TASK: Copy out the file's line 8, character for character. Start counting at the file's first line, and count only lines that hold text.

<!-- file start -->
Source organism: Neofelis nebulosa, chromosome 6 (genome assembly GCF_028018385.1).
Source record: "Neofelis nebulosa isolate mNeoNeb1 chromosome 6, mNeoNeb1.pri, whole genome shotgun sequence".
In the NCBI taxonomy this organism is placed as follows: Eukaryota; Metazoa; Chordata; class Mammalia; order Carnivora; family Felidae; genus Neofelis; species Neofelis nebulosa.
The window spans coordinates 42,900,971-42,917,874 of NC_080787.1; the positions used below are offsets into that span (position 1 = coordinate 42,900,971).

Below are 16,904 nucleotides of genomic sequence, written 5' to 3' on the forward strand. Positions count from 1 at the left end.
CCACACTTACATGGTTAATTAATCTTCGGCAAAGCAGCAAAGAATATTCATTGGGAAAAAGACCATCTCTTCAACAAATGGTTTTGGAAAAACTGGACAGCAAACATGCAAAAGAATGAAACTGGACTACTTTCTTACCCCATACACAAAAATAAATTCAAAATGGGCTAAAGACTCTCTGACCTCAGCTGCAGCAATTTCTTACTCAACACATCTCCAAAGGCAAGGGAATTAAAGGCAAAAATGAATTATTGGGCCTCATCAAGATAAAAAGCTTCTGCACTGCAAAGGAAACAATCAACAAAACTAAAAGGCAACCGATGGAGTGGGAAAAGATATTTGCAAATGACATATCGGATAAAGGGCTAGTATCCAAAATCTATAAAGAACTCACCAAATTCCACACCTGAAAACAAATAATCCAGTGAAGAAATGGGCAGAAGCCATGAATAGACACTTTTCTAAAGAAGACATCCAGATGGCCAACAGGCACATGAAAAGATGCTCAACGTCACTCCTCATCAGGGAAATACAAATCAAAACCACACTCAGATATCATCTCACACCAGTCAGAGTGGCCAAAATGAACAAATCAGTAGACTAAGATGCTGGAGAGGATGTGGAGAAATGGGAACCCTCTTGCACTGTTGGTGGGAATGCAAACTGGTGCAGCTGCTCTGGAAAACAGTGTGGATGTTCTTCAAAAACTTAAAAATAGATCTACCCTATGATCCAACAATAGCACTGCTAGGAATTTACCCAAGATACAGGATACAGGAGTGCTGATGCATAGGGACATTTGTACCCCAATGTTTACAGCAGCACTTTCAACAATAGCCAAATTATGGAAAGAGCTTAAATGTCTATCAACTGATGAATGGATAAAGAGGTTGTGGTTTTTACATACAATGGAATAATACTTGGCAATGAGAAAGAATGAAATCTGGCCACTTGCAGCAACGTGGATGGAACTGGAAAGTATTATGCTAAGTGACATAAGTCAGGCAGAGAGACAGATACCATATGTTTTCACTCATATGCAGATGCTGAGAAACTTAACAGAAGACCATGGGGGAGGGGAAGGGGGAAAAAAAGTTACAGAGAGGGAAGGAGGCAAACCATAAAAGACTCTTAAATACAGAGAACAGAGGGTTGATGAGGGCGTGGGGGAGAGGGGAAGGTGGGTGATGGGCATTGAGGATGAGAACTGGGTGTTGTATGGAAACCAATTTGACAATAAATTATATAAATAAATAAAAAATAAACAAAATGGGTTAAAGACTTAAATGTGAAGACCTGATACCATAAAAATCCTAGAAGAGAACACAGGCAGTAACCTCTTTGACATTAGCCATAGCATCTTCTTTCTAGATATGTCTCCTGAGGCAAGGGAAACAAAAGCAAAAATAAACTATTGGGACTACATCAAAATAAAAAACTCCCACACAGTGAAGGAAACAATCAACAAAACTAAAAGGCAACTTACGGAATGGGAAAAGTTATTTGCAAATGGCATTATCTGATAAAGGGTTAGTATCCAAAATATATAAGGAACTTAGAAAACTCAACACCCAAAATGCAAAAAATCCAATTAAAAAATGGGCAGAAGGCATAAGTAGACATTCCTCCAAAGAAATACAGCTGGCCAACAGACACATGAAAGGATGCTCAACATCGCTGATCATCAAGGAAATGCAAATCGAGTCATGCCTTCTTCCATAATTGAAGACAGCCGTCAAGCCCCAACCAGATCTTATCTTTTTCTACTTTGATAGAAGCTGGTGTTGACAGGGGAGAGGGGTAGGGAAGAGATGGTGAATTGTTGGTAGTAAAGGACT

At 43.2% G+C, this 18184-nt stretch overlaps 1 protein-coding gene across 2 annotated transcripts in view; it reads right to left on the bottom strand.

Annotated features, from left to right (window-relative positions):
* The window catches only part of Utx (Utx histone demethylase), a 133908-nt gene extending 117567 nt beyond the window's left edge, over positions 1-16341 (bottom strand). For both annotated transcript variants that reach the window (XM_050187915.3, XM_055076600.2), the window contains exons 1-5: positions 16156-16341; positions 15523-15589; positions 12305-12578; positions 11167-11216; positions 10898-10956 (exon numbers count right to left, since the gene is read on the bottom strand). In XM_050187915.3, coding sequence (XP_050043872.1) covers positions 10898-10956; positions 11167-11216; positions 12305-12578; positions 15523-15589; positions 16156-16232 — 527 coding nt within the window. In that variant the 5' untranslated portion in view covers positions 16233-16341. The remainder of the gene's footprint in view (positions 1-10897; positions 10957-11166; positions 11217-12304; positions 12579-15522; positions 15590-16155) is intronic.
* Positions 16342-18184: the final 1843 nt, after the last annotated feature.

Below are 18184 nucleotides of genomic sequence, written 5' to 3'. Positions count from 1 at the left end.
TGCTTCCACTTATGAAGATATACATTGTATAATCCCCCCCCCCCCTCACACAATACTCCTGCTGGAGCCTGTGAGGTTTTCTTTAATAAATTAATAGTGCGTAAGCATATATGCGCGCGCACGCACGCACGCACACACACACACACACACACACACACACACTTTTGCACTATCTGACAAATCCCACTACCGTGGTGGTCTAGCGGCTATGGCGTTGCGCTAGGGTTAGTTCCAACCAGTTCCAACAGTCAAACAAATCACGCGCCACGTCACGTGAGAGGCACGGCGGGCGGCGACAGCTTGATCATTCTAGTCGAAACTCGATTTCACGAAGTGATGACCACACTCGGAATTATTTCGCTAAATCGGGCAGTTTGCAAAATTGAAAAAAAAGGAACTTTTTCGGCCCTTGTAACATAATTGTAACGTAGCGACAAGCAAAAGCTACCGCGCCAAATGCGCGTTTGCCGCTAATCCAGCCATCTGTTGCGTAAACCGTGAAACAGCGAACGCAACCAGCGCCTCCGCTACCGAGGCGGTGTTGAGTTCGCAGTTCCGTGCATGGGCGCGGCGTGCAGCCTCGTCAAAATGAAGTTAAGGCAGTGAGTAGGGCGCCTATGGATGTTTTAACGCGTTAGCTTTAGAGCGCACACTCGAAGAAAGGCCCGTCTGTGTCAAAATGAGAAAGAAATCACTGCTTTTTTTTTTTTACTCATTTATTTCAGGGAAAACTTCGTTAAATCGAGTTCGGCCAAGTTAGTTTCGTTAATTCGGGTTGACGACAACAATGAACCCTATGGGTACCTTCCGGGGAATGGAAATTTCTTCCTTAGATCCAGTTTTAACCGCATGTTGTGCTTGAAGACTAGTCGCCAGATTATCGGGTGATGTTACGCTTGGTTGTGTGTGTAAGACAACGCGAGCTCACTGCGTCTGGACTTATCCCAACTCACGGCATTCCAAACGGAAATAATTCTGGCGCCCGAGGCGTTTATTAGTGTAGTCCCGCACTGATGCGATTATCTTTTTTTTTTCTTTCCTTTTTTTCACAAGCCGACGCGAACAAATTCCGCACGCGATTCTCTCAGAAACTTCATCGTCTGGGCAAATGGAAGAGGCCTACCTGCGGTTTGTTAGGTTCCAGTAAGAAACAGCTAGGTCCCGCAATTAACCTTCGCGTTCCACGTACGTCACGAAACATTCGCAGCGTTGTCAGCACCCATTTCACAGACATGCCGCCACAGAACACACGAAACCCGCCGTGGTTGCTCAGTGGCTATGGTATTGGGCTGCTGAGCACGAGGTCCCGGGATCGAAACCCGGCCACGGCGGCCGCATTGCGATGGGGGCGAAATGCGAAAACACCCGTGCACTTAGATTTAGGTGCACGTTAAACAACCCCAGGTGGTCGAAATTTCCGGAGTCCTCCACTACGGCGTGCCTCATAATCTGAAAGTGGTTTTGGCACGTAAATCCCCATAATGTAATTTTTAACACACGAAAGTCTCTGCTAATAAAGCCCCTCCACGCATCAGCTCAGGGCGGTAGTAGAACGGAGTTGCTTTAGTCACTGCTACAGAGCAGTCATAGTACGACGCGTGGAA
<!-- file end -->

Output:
Annotated features, from left to right (window-relative positions):